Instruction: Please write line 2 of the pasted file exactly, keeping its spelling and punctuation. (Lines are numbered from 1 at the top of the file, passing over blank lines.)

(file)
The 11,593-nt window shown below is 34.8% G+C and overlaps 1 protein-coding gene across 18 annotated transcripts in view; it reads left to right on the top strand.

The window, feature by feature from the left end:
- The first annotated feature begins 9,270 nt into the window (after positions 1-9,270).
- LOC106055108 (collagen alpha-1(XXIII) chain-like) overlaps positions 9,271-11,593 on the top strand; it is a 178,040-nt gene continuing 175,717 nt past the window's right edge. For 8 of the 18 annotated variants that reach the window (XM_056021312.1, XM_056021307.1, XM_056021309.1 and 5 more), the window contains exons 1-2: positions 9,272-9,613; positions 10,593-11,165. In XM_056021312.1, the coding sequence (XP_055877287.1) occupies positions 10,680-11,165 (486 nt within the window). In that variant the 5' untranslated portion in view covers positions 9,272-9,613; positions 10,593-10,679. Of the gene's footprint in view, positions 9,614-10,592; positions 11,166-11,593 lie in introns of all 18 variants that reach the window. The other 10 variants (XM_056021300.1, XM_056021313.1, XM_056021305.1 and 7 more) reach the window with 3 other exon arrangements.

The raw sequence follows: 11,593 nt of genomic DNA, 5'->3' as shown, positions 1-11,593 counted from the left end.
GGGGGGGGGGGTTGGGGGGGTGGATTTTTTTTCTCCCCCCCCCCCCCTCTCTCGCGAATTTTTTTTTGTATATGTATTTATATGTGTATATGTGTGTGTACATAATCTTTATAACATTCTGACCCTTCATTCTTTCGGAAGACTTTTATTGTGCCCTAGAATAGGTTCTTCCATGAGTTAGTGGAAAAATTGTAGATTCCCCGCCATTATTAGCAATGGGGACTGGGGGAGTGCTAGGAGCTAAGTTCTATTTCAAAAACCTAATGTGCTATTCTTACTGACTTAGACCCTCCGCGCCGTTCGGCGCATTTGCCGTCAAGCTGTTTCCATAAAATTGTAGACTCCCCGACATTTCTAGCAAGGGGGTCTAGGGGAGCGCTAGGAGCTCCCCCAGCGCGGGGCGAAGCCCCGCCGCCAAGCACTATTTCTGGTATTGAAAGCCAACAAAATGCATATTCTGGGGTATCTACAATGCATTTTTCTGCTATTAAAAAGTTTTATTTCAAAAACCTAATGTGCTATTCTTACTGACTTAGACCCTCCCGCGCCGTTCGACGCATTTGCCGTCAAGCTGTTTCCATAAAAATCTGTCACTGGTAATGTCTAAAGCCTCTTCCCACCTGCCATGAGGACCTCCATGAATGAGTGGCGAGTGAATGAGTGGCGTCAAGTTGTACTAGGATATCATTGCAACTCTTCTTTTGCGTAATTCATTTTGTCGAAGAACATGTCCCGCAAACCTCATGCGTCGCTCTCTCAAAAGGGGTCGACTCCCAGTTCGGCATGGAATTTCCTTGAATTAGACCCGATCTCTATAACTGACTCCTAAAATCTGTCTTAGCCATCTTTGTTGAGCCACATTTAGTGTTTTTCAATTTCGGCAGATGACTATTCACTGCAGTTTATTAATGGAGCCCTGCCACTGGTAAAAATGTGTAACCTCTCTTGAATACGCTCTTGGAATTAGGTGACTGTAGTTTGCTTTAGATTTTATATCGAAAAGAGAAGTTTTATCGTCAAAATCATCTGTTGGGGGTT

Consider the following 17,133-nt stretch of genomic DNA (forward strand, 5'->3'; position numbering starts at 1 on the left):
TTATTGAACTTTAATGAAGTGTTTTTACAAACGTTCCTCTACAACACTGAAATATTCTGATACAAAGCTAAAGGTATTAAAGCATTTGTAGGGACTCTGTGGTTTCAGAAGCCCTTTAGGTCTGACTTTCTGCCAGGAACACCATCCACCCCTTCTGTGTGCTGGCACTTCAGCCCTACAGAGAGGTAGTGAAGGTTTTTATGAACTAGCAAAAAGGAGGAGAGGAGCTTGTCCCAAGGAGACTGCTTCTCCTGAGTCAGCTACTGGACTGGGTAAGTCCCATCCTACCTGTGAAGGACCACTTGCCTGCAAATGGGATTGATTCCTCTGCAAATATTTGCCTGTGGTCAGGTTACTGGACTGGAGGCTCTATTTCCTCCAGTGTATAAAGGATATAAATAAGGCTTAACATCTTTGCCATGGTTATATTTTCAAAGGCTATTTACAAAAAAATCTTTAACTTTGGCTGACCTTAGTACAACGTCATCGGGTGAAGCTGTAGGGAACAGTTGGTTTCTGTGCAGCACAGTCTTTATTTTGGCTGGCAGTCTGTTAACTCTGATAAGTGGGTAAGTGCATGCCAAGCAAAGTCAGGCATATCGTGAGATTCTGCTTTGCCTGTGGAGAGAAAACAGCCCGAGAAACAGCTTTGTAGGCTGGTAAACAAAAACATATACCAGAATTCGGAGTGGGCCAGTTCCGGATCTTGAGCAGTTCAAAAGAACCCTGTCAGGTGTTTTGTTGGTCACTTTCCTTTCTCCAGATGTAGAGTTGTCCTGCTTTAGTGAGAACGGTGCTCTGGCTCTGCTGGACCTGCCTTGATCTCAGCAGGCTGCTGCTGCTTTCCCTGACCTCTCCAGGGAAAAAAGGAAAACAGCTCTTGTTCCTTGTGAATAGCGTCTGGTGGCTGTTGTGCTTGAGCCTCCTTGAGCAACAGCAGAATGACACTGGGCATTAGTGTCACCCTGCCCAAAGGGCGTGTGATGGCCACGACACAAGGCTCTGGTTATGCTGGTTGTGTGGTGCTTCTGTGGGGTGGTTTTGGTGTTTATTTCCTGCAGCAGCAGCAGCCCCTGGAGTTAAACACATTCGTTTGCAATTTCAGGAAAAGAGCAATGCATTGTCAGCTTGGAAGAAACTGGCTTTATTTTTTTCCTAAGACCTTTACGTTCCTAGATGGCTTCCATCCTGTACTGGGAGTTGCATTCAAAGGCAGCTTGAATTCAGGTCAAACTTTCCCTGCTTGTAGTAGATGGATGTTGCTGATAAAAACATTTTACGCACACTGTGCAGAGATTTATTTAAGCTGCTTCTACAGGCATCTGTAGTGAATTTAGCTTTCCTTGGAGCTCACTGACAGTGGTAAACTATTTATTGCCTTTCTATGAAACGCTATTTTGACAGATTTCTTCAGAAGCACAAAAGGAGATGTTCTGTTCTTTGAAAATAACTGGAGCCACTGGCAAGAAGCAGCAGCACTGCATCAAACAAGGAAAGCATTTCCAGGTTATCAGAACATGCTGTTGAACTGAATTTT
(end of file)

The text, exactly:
The window, feature by feature from the left end: